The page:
Hagan, Force discuss Funny Car championship battle

Points leader Matt Hagan and class legend John Force are in a dogfight for the NHRA Full Throttle Drag Racing Series Funny Car championship. With only two races remaining on the schedule, both took part in a recent national press teleconference to talk about their hopes and the battle ahead.

Matt Hagan

After failing to win an event in all of 2009, Force has come back strong in 2010, winning the first race of the season, the 50th annual Kragen O’Reilly Auto Parts NHRA Winternationals, and following with wins in Charlotte, Las Vegas, and Bristol. Force held the points lead for nearly the entire season until a first-round loss at the recent Toyo Tires NHRA Nationals dropped him to second place. He sits just 64 points behind first-place driver Hagan with two races left.

John Force

Hagan’s third season in a Funny Car has been more than just a Cinderella story. He raced to his first win in Funny Car in Houston, then followed with wins in Chicago and Dallas. After setting a national e.t. record at the Toyo Tires NHRA Nationals, a feat that secures a driver 20 bonus points, and powering his DieHard Battery’s Dodge Charger to the final, Hagan moved from second to first in the Funny Car points standings.

Q: John, it’s been an impressive season thus far. What do you need to do to move back into the top spot and win your 15th world championship?

Force: Well, No. 1, I have got my daughter Ashley still trying to shoot for this championship, and [Jack]Beckman’s still got a shot. But at the end of the day, we can’t count on Hagan to make mistakes. Too good of a race car with the tuners they have got and the financial backing that they have got from Schumacher. And the driver’s good.

So we have to come home and make change. First of all, you can’t allow errors, and we had an error on the race car first round. And we have addressed that.

But we try to look at why Hagan’s car would run and our car wouldn’t run. And basically, the weight factor is the thing we found as the biggest problem; even though he’s much bigger than me, the Schumacher cars are light.

So we put our car on a diet. I guess we have taken like 40 pounds off it. So we have got to go into Vegas, scale it, make sure it’s right. We have got to do everything we can to gobble up the points like he did at the last race. He did everything right. We did everything wrong. And the fact that Cruz [Pedregon] was able to get him in the final, it still kept our hopes open.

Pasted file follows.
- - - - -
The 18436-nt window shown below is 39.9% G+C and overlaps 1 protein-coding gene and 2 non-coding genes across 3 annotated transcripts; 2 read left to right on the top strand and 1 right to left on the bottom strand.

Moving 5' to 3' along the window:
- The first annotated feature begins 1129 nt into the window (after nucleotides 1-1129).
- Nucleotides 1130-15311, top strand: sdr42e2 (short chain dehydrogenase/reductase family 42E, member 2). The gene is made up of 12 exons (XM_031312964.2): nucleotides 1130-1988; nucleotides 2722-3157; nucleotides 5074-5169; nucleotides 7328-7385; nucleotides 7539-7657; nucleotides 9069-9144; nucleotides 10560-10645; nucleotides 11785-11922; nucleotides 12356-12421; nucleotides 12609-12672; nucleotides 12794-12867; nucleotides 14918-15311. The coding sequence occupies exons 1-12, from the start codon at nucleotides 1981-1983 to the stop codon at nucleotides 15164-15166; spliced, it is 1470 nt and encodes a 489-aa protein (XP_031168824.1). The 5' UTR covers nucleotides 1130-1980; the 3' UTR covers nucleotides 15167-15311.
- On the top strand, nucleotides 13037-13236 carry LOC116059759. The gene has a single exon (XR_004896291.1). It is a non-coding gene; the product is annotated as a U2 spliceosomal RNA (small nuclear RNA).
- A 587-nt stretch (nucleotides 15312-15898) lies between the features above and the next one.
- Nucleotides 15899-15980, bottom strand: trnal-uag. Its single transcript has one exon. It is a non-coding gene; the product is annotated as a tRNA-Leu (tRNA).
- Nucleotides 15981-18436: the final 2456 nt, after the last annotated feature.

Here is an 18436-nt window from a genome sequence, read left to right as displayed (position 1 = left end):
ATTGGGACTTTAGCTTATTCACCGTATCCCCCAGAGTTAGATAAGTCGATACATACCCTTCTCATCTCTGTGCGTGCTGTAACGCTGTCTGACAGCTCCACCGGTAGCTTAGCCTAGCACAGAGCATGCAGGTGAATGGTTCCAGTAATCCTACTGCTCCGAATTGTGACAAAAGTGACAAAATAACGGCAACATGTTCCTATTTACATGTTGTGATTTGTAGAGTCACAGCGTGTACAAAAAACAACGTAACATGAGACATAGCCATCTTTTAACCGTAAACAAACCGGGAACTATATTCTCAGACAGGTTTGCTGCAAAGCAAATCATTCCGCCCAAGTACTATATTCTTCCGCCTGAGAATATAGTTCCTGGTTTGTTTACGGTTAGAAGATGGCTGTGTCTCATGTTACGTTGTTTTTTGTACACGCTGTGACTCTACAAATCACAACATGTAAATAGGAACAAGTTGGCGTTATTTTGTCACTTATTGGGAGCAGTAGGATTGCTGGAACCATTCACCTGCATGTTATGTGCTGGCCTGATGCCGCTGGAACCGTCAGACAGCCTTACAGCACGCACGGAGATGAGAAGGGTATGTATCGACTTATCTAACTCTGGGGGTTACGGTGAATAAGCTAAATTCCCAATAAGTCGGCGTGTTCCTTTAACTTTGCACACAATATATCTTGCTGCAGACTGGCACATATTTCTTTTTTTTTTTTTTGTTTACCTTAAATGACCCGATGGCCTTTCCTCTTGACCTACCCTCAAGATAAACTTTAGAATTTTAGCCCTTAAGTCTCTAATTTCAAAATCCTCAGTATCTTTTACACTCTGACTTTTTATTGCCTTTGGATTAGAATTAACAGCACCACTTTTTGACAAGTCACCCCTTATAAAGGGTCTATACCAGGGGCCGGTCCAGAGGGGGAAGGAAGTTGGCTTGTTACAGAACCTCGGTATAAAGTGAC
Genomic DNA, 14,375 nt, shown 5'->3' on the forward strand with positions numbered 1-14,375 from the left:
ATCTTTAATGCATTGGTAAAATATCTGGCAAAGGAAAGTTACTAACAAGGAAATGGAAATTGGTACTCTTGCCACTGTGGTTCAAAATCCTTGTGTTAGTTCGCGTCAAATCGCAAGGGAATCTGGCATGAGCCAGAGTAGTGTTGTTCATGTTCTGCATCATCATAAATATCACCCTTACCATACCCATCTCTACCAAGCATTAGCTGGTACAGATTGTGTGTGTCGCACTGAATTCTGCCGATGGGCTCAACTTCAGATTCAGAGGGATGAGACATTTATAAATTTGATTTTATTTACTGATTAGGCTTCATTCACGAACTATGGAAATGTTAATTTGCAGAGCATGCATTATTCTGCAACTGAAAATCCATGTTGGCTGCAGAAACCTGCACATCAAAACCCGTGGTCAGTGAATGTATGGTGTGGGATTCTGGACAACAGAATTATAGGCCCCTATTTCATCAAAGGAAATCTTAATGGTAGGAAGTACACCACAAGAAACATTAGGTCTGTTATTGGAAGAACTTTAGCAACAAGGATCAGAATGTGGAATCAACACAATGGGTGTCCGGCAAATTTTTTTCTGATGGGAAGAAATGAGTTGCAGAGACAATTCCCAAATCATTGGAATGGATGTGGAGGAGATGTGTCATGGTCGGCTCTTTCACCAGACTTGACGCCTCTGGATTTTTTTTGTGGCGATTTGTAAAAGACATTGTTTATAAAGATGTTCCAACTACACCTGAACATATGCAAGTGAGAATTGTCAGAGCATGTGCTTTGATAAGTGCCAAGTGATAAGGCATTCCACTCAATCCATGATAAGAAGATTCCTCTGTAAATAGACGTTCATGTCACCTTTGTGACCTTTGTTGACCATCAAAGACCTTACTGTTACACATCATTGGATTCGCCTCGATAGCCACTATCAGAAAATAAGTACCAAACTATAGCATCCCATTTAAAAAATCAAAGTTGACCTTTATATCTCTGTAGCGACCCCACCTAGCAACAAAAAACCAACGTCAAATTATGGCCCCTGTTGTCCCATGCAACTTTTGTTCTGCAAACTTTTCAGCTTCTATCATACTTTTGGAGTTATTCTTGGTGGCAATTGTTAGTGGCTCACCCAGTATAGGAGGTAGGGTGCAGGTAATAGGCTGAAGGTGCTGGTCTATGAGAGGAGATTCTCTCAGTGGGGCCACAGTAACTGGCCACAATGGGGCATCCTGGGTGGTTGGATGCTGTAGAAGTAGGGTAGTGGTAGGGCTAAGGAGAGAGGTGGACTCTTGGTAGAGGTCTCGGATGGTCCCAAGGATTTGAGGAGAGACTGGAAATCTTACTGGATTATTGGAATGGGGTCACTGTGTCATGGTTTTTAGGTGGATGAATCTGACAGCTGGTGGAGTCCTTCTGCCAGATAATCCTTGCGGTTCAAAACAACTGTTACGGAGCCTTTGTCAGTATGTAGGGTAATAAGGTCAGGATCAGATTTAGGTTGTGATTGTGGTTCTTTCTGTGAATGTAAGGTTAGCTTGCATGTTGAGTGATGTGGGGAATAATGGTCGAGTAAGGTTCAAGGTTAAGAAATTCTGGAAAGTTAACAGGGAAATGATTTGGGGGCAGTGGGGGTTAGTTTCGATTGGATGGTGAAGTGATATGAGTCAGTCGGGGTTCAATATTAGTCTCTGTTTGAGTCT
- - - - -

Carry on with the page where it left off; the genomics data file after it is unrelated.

So some of the good news, the national event are tests, bad for us that we couldn’t run for it in that late session. We only ran 4.05, and he ran the .01. We were trying to get qualified. We have to get in on that first session so we can get in on that session.

The good news is the air is supposed to be a whole different front than we thought in Vegas that we are going to have, even with the altitude, that record is still out there, and I need every point I can if I’m going to catch this kid.

Q: Matt, you had a storybook season all year long. What do you need to do to finish that story with a world championship?

Hagan: We have had a great year all year, and you know, I can’t say enough about my guys and Tommy DeLago tuning the race car. That Force camp over there is a first-class operation, and John, he’s a world champion for a reason.

We can’t make any mistakes. We have to go out there, do some good, solid racing, go some rounds. I don’t feel like we have to set the world on fire, but we need to go some rounds and keep kind of matching John round for round, and it will hopefully fall the way we want it to. This drag racing, you never know how it’s going to end up.

Q. John, what’s it like to come down to championship battle with a driver like Matt who is young enough to be your grandson?
Force: I always try to find a way to get my head again, the kid already has me with my back up against the wall. I always try to look at it that things happen for a reason. A good driver, I saw his emotion when I couldn’t make the run there first round, and you know, he ran over to me at the end of the track and said, “Hey, I’m sorry, I didn’t want to see it happen this way,” and I liked that attitude.

Maybe I watch too many movies, but I when see movies about the warriors in the old days, they want to die by somebody worthy. And he wanted to fight the fight. And he didn’t want me going home because I had some dumb mistakes. I told him, “Hey, that’s all part of the deal.” Hey, we made the mistakes, and you gain on it ,and I’m hoping he’ll make mistakes, but he doesn’t make too many. Not as a driver that I can find, and the car is just — it just seems to have the magic.

But I went and saw a movie over the weekend, Secretariat, about a young racehorse that just talked him in the round, and I have to look over the years that they called me Seabiscuit because I was so old, and it was Seabiscuit that made a run that came from behind. It’s just a movie, but my life has been about dreams. Seabiscuit went to California and won the last two.

Well, I’ve got to make a stop in Vegas, too, first, and that’s what I’m going to have to do, I’m going to have to win two races if I’m going to get this guy. The air is coming in, and we know there’s going to be a shot at maybe the national record. [Mike] Neff told me no national record in Vegas, altitude is too high and sessions are not at night, but if we get a cold front, I’ll get that shot that he got to get that record and gobble up some of them points. And then every round, you’ve got to run hard because he picked up a bunch of points on me there. I think he got points every round, and I got him in one session. So, that’s what I’m up against.